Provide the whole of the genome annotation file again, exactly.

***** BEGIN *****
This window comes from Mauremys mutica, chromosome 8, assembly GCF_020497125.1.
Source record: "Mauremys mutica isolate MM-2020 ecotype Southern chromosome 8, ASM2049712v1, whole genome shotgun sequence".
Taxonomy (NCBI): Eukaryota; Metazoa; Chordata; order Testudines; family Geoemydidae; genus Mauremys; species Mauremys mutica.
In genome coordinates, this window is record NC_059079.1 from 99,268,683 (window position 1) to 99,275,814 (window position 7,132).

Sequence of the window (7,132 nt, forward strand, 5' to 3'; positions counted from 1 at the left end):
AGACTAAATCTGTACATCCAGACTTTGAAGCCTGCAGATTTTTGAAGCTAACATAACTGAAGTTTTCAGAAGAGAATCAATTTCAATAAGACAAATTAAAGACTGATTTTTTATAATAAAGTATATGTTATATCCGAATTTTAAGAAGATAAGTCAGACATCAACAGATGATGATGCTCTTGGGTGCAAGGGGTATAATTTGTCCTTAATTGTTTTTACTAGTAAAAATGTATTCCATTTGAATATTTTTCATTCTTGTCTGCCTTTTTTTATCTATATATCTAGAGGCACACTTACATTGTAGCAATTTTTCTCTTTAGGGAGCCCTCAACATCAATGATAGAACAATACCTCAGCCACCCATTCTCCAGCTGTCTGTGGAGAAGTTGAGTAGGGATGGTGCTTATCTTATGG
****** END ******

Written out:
This window comes from Mauremys mutica, chromosome 8, assembly GCF_020497125.1.
Source record: "Mauremys mutica isolate MM-2020 ecotype Southern chromosome 8, ASM2049712v1, whole genome shotgun sequence".
Taxonomy (NCBI): Eukaryota; Metazoa; Chordata; order Testudines; family Geoemydidae; genus Mauremys; species Mauremys mutica.
In genome coordinates, this window is record NC_059079.1 from 99,268,683 (window position 1) to 99,275,814 (window position 7,132).

Sequence of the window (7,132 nt, forward strand, 5' to 3'; positions counted from 1 at the left end):
AGACTAAATCTGTACATCCAGACTTTGAAGCCTGCAGATTTTTGAAGCTAACATAACTGAAGTTTTCAGAAGAGAATCAATTTCAATAAGACAAATTAAAGACTGATTTTTTATAATAAAGTATATGTTATATCCGAATTTTAAGAAGATAAGTCAGACATCAACAGATGATGATGCTCTTGGGTGCAAGGGGTATAATTTGTCCTTAATTGTTTTTACTAGTAAAAATGTATTCCATTTGAATATTTTTCATTCTTGTCTGCCTTTTTTTATCTATATATCTAGAGGCACACTTACATTGTAGCAATTTTTCTCTTTAGGGAGCCCTCAACATCAATGATAGAACAATACCTCAGCCACCCATTCTCCAGCTGTCTGTGGAGAAGTTGAGTAGGGATGGTGCTTATCTTATGG